You hear me raving about the blue patches in my city all the time. Well, there is something else I rave about quite a bit. Our sunny winters and our cool summers. Exciting, isn’t it?
It actually is amazing!
When we first moved to Sydney, we happened to stay in a house that did not have a heating or cooling unit. It was spring and pretty cold (that’s what I thought when I disembarked the aircraft). We invested in a room heater. A few mornings later the temperature soared, the heat was unbearable and we were sweating at home. We went back to the same dealer and bought a table fan. Apparently, he wasn’t surprised to see us. Then overnight the weather went through a complete transformation. The following morning, we found ourselves desperately checking up on our cargo that was to arrive with warm blankets and quilts.
Over time we got used to the weather. The room heater and table fan were kept next to each other. There were occasions when both were used on the same day. I found it hilarious at that time. That was pretty much how it was for most of the year. And to take the excitement a step further were the rain showers that would catch us by surprise any time of the day or season.
Today, I have grown to love the thrill that comes with this kind of unpredictability. What is life without a little pizzazz? The benefits are many. And that clearly reflects in our clothing, lifestyle, our local produce or our food. We can enjoy meat roasts in summer while sitting at the beaches with a popsicle in the middle of winter
Chickpeas have been a part of my diet for as long as I can remember. Hence, I am always on the look out for new ways to cook with it. I usually stock up on cans of chickpeas and lentils on a frequent basis and this is a classic example of how tins and cans can come to your rescue to put up a meal when you are too busy to visit the grocer’s. A simple and hearty Spanish stew, great on flavour. When I don’t have chorizo at home I cook the same dish with diced bacon. Chorizo is easy to overcook and can turn hard and chewy if not cooked properly. 7-8 minutes in the pan should do it. Vegetarians can substitute chicken stock for vegetable stock and skip the chorizo or use tofu instead.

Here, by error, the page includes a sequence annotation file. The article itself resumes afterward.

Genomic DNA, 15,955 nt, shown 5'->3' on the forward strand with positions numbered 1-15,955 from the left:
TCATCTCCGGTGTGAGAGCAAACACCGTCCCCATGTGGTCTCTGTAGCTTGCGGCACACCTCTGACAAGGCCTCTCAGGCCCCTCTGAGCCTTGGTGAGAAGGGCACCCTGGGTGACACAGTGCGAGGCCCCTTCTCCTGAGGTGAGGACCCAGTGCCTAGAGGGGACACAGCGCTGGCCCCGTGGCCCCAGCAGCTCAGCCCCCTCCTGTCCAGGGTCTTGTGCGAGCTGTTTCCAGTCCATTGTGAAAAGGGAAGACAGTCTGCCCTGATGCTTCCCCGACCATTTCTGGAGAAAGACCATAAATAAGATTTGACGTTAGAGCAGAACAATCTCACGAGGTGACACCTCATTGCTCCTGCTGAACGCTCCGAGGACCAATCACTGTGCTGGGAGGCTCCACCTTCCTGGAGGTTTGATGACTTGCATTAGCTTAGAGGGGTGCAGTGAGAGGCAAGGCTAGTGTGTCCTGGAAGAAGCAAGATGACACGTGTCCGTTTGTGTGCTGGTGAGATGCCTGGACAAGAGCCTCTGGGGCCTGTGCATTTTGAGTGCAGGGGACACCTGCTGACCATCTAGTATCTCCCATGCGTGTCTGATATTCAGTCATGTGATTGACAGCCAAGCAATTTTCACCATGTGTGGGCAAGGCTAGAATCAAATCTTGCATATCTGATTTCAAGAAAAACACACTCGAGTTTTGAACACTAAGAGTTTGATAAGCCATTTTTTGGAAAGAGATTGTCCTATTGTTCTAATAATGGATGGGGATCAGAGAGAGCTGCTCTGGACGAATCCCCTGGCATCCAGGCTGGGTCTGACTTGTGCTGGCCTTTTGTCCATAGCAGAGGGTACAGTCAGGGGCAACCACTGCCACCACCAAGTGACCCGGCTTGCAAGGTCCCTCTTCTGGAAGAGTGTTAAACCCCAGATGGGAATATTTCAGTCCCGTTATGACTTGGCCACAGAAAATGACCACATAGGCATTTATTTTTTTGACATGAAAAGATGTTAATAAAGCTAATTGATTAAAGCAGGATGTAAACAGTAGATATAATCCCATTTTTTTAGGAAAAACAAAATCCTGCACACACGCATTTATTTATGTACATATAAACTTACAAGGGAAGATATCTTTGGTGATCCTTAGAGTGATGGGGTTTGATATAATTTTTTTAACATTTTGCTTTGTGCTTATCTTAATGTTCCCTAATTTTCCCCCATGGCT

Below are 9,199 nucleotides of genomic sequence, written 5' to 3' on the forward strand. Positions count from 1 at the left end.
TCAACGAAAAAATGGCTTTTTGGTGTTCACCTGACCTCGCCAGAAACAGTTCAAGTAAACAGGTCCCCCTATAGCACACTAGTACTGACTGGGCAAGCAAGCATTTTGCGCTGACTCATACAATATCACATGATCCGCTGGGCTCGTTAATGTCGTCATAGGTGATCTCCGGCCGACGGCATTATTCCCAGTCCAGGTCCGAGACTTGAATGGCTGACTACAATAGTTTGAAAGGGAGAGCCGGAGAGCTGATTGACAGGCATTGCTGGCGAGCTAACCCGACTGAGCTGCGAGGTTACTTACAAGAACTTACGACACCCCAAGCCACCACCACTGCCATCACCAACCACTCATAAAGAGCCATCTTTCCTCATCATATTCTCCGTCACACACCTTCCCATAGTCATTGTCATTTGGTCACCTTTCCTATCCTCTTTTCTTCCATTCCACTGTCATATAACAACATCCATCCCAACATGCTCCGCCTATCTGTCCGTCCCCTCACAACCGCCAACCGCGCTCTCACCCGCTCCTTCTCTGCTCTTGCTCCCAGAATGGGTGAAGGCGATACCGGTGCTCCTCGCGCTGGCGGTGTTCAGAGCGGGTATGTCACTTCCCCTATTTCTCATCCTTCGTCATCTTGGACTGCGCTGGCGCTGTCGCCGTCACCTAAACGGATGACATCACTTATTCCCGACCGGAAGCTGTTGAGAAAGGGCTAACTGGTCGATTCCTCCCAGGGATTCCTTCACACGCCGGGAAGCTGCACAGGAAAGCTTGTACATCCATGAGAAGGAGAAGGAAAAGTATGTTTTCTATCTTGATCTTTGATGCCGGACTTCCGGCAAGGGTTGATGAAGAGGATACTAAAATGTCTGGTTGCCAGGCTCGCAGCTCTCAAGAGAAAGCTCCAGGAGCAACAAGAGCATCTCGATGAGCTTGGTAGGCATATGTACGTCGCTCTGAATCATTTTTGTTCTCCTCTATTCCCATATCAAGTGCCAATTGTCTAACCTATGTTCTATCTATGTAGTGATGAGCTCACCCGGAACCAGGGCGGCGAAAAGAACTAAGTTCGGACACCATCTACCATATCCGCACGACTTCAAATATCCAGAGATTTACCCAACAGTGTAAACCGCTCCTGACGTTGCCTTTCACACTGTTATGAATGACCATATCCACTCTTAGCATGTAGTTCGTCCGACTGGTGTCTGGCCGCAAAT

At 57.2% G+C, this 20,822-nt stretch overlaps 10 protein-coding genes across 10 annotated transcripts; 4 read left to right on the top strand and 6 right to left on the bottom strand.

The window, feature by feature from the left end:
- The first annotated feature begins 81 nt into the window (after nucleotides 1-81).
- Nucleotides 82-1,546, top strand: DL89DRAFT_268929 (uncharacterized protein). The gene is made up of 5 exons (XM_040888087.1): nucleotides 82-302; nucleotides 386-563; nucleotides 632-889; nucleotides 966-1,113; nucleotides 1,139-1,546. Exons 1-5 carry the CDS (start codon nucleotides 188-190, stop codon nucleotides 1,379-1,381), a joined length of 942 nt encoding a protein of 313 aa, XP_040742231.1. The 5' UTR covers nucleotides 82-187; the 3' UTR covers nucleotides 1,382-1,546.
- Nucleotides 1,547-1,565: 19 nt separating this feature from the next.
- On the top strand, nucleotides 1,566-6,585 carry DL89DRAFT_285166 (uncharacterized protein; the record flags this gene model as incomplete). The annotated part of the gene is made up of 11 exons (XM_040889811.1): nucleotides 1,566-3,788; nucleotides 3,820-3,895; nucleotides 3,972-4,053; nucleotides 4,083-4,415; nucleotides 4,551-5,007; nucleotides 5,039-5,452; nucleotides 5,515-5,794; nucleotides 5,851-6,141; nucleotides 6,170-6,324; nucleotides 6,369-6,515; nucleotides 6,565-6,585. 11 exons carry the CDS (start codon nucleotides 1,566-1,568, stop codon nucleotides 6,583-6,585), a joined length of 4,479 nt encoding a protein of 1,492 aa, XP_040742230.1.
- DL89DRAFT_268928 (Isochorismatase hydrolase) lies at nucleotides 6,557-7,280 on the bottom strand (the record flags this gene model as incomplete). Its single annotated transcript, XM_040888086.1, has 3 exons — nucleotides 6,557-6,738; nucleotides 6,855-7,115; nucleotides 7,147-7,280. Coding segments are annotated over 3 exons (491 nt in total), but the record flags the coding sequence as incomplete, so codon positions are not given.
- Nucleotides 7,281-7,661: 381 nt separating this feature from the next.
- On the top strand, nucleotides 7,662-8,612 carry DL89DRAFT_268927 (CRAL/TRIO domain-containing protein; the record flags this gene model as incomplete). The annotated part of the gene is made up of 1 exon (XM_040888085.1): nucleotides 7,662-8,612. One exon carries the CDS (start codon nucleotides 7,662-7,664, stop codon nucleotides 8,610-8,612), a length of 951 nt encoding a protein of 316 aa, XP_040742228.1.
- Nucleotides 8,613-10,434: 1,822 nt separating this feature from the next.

Is there anything in particular you love about your climate? Or anything you wish you could change?
“Here’s some ‘blue’ to drive away your ‘blues’. I thought its high time I shared a few visuals with you. This is just one of the blue patches amongst hundreds in my city. If you have already visited or lived in Sydney, you would know this is our gorgeous Bondi Beach. If you haven’t, you know what to expect!
Chickpeas and Chorizo Stew (minimally adapted from Taste.com)
1 tbsp olive oil
2 chorizo sausages, sliced or diced bacon
1 red onion, chopped
1 red capsicum, chopped
3 garlic cloves, finely chopped
1 1/2 tsp dried oregano
1 large potato, peeled, cut into 1.5cm cubes, cooked for 2-3 minutes until almost tender
400 g canned chickpeas with liquid
1 cup of canned, diced tomatoes (3-4 medium ripe tomatoes, if using fresh)
1/2 cup (125ml) chicken stock
1 cup baby spinach
1 tbsp chopped flat-leaf parsley
Salt and pepper, to season
Crusty bread or rice to serve
Heat oil in a casserole or large, deep frying pan over medium-high heat. Cook chorizo, turning until starting to crisp. Remove and drain on paper towel. Drain excess oil and fat, leaving 2 tbsp in pan.
Return the pan to medium heat. Add the garlic, onion and capsicum and cook, stirring, for 5 minutes or until softened. Add the potatoes, chickpeas, oregano, tomatoes and chicken stock. Season, bring to the boil, then reduce heat to low and cook for a further 10 minutes or until the sauce has reduced and thickened. Add in the chorizo in the last-minute if you like it crisp otherwise cook it with the stew for a few minutes. Garnish with baby spinach and parsley. Serve with white rice or crusty bread.